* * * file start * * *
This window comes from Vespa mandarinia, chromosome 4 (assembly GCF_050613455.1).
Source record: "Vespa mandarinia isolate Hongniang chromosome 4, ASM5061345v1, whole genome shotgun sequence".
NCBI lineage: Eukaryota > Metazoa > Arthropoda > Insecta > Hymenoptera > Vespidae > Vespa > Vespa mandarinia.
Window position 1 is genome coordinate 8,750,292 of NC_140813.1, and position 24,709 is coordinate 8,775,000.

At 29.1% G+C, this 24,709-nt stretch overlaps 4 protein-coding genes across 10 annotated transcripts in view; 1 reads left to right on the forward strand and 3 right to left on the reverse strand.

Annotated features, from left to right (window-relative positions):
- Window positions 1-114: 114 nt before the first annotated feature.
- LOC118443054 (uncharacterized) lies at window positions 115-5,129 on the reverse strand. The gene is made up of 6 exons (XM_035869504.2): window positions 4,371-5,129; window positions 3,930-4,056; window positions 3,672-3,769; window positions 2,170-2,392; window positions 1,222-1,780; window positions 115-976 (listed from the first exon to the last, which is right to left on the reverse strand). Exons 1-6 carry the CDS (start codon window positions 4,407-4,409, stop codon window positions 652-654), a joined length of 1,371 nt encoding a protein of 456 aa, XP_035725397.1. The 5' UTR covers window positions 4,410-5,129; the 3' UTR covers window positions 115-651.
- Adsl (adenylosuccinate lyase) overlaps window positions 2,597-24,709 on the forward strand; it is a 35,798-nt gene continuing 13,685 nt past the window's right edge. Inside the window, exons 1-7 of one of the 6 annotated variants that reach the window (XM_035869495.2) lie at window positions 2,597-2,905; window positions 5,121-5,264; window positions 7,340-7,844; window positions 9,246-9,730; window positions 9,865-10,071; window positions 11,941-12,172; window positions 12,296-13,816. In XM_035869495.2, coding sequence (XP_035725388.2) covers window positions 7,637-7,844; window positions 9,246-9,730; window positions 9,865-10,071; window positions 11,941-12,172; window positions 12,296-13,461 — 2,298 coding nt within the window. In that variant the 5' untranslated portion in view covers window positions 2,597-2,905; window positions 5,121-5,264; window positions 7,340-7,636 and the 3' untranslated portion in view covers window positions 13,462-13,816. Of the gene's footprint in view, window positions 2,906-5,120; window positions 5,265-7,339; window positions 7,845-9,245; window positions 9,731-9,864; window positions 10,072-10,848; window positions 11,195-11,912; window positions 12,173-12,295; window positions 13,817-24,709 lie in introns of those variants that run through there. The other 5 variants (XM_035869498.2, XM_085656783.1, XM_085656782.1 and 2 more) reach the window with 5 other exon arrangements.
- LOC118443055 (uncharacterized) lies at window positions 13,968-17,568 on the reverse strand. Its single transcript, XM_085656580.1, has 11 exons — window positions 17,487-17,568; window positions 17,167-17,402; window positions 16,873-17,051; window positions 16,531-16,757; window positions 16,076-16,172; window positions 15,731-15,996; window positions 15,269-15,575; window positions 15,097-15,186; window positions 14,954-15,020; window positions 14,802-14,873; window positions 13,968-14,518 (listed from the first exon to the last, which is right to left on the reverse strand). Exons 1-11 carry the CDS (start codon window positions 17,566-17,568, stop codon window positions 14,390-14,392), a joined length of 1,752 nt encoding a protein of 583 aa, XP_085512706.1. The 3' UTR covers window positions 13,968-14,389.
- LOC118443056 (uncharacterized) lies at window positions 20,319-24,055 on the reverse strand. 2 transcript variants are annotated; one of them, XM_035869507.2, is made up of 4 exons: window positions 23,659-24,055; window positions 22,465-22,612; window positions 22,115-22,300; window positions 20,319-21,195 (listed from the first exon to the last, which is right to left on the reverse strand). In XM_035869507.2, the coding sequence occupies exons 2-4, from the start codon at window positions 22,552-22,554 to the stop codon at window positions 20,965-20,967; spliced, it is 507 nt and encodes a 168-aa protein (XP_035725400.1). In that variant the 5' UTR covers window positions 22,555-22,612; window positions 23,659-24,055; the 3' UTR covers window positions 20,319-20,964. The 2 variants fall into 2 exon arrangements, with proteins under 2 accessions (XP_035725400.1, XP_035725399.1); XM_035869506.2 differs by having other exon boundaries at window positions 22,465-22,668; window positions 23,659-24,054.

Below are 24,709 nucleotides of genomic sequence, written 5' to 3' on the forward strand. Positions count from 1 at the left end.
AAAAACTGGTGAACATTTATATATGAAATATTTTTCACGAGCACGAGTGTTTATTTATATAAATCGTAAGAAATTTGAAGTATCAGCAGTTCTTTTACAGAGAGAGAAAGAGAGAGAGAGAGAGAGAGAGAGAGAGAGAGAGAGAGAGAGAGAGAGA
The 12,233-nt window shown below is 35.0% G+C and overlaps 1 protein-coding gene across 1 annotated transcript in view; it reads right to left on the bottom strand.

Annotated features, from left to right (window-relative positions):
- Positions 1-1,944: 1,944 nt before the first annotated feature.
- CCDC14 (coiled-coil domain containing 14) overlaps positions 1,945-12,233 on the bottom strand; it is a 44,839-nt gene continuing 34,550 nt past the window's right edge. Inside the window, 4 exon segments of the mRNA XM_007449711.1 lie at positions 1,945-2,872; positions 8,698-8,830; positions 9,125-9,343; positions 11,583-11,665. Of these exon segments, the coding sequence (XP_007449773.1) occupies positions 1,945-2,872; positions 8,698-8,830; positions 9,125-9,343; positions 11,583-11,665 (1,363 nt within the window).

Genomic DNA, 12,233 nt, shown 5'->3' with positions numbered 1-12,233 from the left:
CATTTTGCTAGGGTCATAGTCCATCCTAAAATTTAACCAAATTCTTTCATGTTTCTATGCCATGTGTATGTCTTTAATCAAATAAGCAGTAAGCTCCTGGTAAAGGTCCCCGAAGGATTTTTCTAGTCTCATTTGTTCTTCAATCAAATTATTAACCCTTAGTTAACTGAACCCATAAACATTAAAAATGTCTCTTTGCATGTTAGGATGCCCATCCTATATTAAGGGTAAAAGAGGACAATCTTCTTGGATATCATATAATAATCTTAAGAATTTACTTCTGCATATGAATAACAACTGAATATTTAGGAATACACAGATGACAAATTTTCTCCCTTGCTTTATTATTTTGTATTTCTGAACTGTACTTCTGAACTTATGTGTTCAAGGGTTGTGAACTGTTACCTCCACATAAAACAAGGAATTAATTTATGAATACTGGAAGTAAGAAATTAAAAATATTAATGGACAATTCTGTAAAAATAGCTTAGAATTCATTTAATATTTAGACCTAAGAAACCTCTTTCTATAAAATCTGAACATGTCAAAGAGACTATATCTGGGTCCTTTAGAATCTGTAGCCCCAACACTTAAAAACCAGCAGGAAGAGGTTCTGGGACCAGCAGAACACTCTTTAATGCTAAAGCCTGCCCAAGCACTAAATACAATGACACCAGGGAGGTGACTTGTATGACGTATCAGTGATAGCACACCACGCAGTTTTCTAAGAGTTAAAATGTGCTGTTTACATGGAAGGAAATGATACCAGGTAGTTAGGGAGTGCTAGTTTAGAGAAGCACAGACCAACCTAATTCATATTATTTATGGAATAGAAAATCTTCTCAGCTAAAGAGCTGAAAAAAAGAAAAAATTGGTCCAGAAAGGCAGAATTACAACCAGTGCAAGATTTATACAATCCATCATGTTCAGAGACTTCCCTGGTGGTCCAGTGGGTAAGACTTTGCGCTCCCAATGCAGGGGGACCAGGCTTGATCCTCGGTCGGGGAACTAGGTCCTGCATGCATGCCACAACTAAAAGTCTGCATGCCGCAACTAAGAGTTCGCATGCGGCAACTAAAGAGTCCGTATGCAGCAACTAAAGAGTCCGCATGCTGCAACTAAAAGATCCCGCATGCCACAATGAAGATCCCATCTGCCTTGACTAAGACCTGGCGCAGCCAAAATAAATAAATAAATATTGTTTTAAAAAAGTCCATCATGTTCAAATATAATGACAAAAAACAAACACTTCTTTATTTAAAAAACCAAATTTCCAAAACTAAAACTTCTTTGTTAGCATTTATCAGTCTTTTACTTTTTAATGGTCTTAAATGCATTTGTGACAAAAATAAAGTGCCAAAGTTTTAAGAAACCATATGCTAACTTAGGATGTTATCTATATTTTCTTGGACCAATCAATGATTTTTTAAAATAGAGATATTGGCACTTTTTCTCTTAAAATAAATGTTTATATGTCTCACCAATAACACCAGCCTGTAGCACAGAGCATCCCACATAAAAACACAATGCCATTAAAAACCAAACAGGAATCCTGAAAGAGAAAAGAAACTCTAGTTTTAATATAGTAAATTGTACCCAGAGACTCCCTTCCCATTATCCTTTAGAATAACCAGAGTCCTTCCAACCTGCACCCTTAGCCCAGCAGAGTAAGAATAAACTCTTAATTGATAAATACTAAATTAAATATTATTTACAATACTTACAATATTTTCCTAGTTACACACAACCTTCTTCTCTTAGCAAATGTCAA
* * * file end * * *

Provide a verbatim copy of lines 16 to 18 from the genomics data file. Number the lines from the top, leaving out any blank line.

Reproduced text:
- Positions 1-1,944: 1,944 nt before the first annotated feature.
- CCDC14 (coiled-coil domain containing 14) overlaps positions 1,945-12,233 on the bottom strand; it is a 44,839-nt gene continuing 34,550 nt past the window's right edge. Inside the window, 4 exon segments of the mRNA XM_007449711.1 lie at positions 1,945-2,872; positions 8,698-8,830; positions 9,125-9,343; positions 11,583-11,665. Of these exon segments, the coding sequence (XP_007449773.1) occupies positions 1,945-2,872; positions 8,698-8,830; positions 9,125-9,343; positions 11,583-11,665 (1,363 nt within the window).

Genomic DNA, 12,233 nt, shown 5'->3' with positions numbered 1-12,233 from the left: